Wednesday, 6 September 2017

When you're a hammer, everything looks like a nail.

And when you write software, everything can look like a technology problem.

I saw and liked this quote because it's kind-of true:

“There’s an intrinsic incompatibility between the internet and nation states,” says Santiago Siri, one of Democracy Earth’s co-founders. “If we’re going to think about digital governance, we need to think in a borderless, global way.”

People connect across frontiers, cultures, ethnicities, religions and age differences. I can't tell if you're gay, straight or trans unless you choose to tell me when you're on a forum. I have no idea if a comment on a blog came from a Goan, Eskimo, Catalan or Tutsi unless there's additional information provided. And we can - sometimes even do - talk freely to each other.

So starting from the point of the quote, it seems that some clever people are trying to put together a voting system that can cross borders and even political parties.

And that's great.

But it completely ignores human nature, which not only revels in diversity, but is still affected by all the differences I've mentioned PLUS by various levels of honesty and of a desire to control others.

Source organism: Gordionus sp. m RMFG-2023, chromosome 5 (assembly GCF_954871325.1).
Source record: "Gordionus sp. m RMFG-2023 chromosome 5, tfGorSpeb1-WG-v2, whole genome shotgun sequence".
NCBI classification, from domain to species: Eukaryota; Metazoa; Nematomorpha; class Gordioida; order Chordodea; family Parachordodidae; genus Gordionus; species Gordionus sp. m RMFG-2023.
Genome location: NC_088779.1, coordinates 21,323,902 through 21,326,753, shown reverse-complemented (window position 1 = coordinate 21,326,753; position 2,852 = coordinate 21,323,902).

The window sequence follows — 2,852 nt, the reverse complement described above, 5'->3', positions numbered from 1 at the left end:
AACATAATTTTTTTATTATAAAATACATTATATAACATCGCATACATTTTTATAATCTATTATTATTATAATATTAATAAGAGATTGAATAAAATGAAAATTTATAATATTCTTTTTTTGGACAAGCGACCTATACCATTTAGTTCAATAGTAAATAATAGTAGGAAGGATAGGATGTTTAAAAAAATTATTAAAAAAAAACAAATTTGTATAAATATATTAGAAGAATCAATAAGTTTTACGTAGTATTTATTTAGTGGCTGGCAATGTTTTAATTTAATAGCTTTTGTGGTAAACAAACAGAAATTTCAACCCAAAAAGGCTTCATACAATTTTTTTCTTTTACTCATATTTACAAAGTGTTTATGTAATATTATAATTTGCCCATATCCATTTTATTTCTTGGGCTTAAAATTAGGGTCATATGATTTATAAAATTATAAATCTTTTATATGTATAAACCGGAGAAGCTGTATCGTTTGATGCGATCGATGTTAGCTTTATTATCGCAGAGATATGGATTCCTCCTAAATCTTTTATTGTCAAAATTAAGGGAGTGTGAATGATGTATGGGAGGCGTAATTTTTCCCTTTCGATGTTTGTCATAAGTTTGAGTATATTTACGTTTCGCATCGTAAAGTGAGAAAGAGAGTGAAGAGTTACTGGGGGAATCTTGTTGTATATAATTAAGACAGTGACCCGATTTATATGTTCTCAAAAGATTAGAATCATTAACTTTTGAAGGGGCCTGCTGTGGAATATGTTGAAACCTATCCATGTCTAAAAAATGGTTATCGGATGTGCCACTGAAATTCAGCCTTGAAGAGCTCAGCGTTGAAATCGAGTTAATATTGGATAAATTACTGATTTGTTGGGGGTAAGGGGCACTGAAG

My first thought when reading the articles was about how quickly and easily votes could be bought by those with hard cash or actual bitcoins*. How a transparent system like this was bound to very very quickly fail because human nature is corrupt and greedy, careless and arrogant. Yes, there are many thoughtful, loving, kind, gentle, honest and careful people out there, but there's also a lot of stupid, greedy, careless, hard-hearted or even just plain poor or easily misled people out there too. 

You can connect people across borders, cultures and all the rest, but they will still be people, susceptible to all the things to which people fall prey. Any any voting system they use will be susceptible too.

*I first came across bitcoins in around 2010, through the Diaspora network, and had no real idea what they were. The guy running a particular server through which we connected had a computer fail and was asking for donations in bitcoins to help him buy new parts, presumably because of the anonymity aspect/alternative culture of the currency. I slightly wish I'd bought a couple then, but y'know how 20:20 hindsight goes.

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